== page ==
Author: Rachel Andrew
Andrew, Rachel, 2015 Predictors and Outcomes of Positive Body Image in Young Women and Adolescent Girls, Flinders University, School of Psychology
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The body image field has experienced a recent shift in focus to include the examination of positive, as opposed to negative, aspects of body image. However, as yet little is known about what predicts positive body image, and what outcomes result from possessing positive body image. Thus, the first aim of the current thesis was to investigate factors that might lead to positive body image (operationalised as body appreciation) in young women and adolescent girls. The second aim was to examine potential beneficial outcomes of positive body image, especially in the health domain. These aims were addressed in a series of studies utilising correlational, experimental and longitudinal research designs. The thesis consists of five papers (three published, one accepted for publication and one under review). The first two studies addressed potential predictors and health behaviour outcomes of body appreciation in young women. Study 1 showed that less appearance media and more non-appearance media consumption and self-compassion predicted lower engagement in appearance processing, which along with perceived body acceptance by others, predicted body appreciation. Study 2 showed that body appreciation predicted more engagement in sun protection and skin screening, and less weight-loss behaviour, over and above levels of body dissatisfaction. Study 3 experimentally investigated whether body appreciation could protect against thin-ideal media induced body dissatisfaction. Results showed that body appreciation was protective, such that women with low body appreciation experienced an increase in body dissatisfaction as a result of exposure to thin-ideal images, while those with high body appreciation did not. This paper also identified and investigated some specific media protective strategies. Studies 4 and 5 examined positive body image in adolescent girls. Study 4 confirmed cross-sectionally a modified acceptance model of intuitive eating. Perceived body acceptance by others was negatively related to both self-objectification and appearance comparison, both of which were negatively associated with body appreciation, which in turn was related to greater intuitive eating. Study 5 was a longitudinal follow-up, examining predictors and outcomes of body appreciation over a one-year time period. Findings supported a prospective modified acceptance model of intuitive eating, with body appreciation shown to be the strongest predictor of intuitive eating over one year. In addition, greater perceived body acceptance by others and less dieting was shown to prospectively predict body appreciation, and body appreciation prospectively predicted increased physical activity participation and decreased dieting, alcohol and cigarette use one year later. Overall, the findings of the studies extend knowledge about factors predicting and stemming from positive body image. Accordingly, the results contribute to the theoretical and conceptual understanding of positive body image, as well as provide practical implications for interventions designed to enhance positive body image.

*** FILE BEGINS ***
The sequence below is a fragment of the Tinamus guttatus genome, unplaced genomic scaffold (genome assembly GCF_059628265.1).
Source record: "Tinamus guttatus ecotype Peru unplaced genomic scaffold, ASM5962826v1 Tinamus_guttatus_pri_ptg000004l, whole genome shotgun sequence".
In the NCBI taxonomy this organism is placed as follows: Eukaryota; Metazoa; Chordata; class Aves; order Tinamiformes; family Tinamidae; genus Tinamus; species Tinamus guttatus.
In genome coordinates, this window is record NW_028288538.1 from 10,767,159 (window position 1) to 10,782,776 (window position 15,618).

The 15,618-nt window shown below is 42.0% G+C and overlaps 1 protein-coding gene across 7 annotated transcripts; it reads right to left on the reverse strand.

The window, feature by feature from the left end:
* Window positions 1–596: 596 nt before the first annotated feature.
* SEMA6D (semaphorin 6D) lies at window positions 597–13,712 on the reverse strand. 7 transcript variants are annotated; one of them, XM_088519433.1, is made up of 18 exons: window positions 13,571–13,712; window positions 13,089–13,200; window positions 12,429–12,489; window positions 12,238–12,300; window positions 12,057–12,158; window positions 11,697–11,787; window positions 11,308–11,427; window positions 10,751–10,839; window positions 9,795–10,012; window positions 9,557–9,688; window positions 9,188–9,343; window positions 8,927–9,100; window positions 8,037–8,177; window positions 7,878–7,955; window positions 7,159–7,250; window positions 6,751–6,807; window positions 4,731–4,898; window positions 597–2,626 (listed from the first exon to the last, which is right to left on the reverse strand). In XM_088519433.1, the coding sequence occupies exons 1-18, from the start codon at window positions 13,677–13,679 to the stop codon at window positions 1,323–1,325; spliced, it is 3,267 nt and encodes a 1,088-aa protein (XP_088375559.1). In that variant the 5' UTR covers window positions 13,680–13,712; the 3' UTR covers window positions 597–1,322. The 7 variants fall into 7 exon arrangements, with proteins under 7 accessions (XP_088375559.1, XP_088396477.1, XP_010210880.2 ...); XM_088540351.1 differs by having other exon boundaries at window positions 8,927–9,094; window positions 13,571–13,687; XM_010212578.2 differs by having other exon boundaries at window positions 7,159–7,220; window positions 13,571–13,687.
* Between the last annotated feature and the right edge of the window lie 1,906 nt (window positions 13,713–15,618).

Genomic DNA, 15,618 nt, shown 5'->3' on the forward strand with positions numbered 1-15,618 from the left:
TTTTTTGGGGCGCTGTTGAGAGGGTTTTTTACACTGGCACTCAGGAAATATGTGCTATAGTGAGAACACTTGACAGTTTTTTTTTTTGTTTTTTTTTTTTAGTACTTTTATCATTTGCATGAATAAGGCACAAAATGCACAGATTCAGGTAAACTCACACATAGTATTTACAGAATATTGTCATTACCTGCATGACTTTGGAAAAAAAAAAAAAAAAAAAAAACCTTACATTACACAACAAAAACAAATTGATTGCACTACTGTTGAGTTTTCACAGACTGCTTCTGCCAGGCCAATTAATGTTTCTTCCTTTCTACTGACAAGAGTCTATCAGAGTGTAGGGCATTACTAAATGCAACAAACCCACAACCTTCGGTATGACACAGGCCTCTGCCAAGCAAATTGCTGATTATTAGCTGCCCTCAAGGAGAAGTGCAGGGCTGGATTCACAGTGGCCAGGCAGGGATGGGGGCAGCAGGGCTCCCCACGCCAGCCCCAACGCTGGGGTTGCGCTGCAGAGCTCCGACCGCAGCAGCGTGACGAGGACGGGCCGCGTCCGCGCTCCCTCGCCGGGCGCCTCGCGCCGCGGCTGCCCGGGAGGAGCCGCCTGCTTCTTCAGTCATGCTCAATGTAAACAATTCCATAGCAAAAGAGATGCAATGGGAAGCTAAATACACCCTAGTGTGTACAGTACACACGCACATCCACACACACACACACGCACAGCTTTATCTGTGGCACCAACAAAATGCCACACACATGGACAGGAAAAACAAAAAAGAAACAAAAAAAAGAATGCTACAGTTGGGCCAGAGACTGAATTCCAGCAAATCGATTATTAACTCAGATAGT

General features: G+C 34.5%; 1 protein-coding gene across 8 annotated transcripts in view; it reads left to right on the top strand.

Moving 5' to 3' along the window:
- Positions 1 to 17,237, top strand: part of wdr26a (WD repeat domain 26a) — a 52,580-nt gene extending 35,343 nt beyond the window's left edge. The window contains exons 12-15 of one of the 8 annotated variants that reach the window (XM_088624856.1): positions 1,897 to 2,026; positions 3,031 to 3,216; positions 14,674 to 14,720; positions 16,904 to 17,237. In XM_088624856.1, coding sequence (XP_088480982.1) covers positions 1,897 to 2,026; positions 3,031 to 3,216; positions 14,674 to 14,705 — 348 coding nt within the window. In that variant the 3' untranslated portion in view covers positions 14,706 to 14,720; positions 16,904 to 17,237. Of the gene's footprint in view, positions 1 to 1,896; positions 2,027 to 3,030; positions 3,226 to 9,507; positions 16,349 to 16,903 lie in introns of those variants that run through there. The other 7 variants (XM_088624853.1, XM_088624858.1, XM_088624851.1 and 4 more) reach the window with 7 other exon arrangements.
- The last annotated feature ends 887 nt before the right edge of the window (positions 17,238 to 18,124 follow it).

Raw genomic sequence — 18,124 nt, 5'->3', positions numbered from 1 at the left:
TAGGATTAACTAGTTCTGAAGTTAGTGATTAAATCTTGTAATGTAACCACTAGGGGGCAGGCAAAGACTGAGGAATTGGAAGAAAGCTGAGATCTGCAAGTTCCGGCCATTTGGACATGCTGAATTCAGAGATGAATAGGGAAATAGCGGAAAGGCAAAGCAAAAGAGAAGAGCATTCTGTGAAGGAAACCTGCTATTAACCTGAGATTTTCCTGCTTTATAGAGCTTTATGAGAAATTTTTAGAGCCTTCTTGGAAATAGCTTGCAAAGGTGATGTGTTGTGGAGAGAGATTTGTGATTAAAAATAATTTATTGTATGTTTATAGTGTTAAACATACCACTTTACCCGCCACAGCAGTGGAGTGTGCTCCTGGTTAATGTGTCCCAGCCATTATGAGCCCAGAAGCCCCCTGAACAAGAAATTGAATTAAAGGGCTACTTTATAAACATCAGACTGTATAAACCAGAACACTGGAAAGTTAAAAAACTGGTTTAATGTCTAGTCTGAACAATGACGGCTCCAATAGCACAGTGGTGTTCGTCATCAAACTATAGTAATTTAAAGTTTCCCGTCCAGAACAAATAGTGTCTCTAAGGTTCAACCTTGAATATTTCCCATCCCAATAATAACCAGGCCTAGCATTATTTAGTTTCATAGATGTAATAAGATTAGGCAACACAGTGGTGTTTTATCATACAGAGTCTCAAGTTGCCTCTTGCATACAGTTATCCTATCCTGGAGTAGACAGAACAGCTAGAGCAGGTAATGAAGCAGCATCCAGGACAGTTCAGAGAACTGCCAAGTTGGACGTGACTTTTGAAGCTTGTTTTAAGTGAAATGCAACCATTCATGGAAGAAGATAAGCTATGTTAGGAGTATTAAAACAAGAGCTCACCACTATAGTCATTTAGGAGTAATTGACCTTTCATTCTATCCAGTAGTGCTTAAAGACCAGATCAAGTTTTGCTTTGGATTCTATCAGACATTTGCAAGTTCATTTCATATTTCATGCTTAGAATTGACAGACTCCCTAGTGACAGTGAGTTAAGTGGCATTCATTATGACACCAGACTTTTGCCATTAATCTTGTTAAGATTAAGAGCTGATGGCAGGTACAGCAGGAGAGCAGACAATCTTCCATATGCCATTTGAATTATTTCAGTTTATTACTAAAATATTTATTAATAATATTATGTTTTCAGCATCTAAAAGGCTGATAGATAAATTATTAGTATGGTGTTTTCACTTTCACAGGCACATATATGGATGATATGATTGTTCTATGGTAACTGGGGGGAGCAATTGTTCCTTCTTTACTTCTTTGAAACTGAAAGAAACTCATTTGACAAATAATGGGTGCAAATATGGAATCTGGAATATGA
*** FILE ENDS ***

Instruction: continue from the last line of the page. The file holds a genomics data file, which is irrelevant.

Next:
Keywords: positive body image, body appreciation, young women, adolescent girls, health behaviours, predictors, prospective study
Subject: Psychology thesis
Thesis type: Doctor of Philosophy
School: School of Psychology
Supervisor: Prof Marika Tiggemann